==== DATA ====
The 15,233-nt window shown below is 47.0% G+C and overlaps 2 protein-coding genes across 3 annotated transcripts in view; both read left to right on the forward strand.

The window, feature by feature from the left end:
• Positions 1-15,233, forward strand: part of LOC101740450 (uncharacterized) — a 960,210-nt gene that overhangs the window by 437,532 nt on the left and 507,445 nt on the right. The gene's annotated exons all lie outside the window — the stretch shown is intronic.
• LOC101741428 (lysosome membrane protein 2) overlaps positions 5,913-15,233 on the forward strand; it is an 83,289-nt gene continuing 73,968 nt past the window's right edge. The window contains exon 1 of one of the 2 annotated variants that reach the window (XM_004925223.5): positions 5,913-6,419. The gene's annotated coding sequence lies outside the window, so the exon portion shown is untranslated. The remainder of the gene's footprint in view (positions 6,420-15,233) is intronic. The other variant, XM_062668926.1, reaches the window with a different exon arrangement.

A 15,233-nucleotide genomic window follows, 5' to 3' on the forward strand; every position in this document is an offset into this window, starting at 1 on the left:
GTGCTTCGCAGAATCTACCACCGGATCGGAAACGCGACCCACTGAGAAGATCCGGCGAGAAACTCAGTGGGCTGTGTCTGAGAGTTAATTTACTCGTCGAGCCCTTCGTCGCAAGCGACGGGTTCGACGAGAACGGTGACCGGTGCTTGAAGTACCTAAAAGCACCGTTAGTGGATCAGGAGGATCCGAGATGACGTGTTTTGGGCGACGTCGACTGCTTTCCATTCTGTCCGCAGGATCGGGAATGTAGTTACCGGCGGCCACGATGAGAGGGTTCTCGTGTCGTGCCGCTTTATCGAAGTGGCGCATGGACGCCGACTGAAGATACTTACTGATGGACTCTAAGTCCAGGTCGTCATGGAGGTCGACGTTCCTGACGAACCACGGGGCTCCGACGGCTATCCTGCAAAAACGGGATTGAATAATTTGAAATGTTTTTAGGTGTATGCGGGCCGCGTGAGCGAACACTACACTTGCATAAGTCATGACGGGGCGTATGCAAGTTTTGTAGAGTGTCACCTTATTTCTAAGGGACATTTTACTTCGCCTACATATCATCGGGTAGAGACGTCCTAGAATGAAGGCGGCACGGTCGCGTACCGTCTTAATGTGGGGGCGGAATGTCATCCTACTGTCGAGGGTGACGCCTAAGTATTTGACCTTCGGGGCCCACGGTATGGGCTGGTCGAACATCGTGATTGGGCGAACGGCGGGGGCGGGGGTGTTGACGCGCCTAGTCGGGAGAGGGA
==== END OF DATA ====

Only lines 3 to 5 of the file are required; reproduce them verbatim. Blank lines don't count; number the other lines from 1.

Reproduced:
• Positions 1-15,233, forward strand: part of LOC101740450 (uncharacterized) — a 960,210-nt gene that overhangs the window by 437,532 nt on the left and 507,445 nt on the right. The gene's annotated exons all lie outside the window — the stretch shown is intronic.
• LOC101741428 (lysosome membrane protein 2) overlaps positions 5,913-15,233 on the forward strand; it is an 83,289-nt gene continuing 73,968 nt past the window's right edge. The window contains exon 1 of one of the 2 annotated variants that reach the window (XM_004925223.5): positions 5,913-6,419. The gene's annotated coding sequence lies outside the window, so the exon portion shown is untranslated. The remainder of the gene's footprint in view (positions 6,420-15,233) is intronic. The other variant, XM_062668926.1, reaches the window with a different exon arrangement.

A 15,233-nucleotide genomic window follows, 5' to 3' on the forward strand; every position in this document is an offset into this window, starting at 1 on the left: